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Fort Smith
Wednesday, May 22, 2024

WCFL Reaping What They Sowed


No matter what people tell you, an idea can change the world” – Robin Williams.

Last year was the inaugural season for the West Central Football League. The league was formed to give small school little league programs an opportunity to play equal competition and have the chance to create growth within their programs. With many towns in 2018 starting the season having barely enough players for a team, it was evident that it would take some time to get everyone up to par.

Over the offseason, WCFL Board Members worked together sharing “Tricks of the Trade” and coming up with ideas to help build programs. Although many teams are still holding signups, teams shared their most recent numbers and the results are very promising. The numbers don’t show explosions of growth, but the seeds the WCFL planted last season are definitely starting to break through the ground.

WCFL President and Magazine Representative, Doug Powell, is excited about the growth in his Rattler little league football program. “Growth of any amount is big for our league teams. We are the smallest school in the WCFL. With fewer athletes available, one player potentially makes a greater impact for us than the rest of the league. Gaining one kid per grade can be huge for us,” expresses Powell.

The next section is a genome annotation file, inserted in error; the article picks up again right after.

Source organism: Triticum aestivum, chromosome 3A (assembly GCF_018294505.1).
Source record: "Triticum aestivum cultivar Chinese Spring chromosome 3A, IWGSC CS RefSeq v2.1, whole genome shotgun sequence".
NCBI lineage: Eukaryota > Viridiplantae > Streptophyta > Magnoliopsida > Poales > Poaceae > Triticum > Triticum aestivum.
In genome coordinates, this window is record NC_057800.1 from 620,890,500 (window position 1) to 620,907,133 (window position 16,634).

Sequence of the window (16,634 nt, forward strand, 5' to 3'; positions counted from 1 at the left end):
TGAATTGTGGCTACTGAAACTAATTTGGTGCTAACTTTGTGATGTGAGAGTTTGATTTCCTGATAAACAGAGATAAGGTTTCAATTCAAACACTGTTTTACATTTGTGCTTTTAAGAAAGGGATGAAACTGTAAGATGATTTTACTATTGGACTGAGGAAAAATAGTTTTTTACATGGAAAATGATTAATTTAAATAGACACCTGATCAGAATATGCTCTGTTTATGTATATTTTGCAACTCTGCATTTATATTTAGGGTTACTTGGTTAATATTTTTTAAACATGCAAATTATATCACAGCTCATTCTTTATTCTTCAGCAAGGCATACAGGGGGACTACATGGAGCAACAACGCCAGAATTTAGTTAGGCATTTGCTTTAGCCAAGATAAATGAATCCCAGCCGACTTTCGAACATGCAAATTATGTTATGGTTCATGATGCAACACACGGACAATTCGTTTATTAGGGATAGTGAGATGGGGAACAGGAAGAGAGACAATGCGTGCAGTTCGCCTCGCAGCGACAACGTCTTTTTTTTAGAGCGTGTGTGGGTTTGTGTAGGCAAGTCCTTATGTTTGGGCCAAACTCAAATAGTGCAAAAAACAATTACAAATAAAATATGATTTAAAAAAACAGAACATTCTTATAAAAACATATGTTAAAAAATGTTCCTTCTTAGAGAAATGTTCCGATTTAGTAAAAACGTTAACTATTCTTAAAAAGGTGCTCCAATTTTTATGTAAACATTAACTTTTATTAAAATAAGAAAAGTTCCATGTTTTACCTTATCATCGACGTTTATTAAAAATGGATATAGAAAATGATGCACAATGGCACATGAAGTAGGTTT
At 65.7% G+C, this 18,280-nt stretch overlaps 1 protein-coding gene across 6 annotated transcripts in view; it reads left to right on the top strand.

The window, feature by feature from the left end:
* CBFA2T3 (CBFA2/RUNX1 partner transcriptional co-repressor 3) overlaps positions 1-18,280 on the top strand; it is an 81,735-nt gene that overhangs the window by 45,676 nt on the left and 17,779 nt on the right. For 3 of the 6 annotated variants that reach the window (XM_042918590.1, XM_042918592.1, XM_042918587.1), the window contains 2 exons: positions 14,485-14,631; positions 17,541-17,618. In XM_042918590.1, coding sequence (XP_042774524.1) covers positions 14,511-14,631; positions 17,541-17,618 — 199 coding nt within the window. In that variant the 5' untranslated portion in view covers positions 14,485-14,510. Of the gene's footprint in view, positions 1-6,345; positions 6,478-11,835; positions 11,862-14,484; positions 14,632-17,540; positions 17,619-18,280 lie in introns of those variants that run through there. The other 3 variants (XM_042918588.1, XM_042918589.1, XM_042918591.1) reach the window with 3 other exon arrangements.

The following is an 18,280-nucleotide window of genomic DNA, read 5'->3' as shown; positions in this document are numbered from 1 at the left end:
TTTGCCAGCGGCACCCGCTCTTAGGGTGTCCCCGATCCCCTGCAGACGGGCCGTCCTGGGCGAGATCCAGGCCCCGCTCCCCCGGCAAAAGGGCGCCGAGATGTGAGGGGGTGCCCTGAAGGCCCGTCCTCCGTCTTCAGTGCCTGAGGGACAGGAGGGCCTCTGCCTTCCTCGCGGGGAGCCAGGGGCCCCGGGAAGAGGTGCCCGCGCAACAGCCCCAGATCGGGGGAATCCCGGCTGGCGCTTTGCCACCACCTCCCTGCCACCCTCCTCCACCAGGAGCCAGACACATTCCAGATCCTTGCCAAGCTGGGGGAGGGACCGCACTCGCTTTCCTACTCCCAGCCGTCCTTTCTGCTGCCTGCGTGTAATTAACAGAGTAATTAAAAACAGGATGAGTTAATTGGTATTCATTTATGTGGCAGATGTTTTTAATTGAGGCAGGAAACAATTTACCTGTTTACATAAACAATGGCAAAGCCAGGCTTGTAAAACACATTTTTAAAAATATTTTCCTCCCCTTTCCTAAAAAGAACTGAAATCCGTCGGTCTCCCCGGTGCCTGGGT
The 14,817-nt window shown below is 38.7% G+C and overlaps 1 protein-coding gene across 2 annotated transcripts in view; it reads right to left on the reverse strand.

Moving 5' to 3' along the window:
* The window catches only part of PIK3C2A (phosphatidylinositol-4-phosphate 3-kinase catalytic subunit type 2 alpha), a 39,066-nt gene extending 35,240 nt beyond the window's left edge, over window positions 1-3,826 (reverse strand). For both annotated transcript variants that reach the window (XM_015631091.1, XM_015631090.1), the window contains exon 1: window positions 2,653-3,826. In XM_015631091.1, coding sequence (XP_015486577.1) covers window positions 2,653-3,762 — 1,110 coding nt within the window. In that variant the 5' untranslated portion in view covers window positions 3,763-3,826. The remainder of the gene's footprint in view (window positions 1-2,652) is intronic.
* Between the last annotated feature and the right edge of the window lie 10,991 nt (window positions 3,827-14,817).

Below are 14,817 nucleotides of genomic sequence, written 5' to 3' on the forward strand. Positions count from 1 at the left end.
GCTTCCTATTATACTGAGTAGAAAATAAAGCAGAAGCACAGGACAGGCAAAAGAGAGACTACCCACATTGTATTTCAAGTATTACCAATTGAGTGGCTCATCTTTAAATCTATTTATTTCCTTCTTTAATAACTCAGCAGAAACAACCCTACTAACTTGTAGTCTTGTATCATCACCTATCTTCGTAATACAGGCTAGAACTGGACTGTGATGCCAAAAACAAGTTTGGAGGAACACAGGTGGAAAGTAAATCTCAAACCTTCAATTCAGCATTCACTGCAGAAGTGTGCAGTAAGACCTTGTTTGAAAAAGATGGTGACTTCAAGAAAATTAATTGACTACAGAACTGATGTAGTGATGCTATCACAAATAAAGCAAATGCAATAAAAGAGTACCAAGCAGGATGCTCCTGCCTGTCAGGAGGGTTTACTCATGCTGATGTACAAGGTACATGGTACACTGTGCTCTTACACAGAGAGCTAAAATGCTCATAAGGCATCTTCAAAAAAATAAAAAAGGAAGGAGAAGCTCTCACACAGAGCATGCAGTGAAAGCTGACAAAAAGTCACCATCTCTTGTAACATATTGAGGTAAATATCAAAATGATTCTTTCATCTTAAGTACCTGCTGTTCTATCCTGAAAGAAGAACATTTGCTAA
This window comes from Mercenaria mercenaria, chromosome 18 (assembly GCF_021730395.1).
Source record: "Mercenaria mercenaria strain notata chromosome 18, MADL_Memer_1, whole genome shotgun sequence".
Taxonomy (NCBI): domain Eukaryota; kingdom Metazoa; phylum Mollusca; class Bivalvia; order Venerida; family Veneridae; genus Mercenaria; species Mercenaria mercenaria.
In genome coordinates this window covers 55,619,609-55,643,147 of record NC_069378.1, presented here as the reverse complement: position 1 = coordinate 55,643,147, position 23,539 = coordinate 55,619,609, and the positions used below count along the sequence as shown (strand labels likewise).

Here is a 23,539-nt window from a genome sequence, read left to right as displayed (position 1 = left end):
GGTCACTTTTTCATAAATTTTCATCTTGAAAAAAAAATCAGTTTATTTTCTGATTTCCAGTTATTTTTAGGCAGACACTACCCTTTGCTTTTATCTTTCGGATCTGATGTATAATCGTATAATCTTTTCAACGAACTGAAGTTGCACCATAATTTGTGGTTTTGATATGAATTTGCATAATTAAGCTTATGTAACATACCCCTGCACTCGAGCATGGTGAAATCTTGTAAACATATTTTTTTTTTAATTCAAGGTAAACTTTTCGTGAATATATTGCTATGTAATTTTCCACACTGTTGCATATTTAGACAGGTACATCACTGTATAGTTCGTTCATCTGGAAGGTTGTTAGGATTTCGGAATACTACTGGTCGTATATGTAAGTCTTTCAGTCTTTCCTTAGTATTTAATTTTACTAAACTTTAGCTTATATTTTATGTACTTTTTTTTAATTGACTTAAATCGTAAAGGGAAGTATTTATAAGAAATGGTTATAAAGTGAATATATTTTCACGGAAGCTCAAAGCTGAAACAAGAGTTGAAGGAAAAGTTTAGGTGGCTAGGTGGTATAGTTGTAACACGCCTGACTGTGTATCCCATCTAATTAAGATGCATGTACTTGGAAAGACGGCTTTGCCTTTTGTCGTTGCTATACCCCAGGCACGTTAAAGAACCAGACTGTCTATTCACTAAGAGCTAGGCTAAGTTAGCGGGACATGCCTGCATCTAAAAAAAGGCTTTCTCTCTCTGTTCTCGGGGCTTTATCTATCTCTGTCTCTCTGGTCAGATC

“Numbers for our Jr High have been dwindling over the years. Having growth and strong numbers in little league gives us a chance to change the program’s direction and accomplish my goal of consistent achievements. In the last five years, we have the most 7th graders playing football this season. Our goal is to continue this trend each year. If we achieve that, we will be competitive with our Sr High program and also have more success. I am pleased with where the little league program is right now. We want to continue to develop the league and make it even better.”

Hackett Little League President and WCFL Board Representative for the Hornets, Dave Slavens, adds “Being a part of the WCFL has created the opportunity for us to consistently compete with schools who are the same in size and numbers as we are. All schools in the WCFL are benefiting from this. We are starting to see more rivalry games now in the WCFL also, which you don’t see a lot of anymore.”

With school now in session, teams still have the opportunity to catch kids who were on vacation or at camps over the summer. The deadline for teams to turn in their rosters for the 2019 season is August 24th. The old saying goes “you’re either growing or dying” and even though it will take some more time, it is very evident that the small school programs of the West Central Football League are alive and well.

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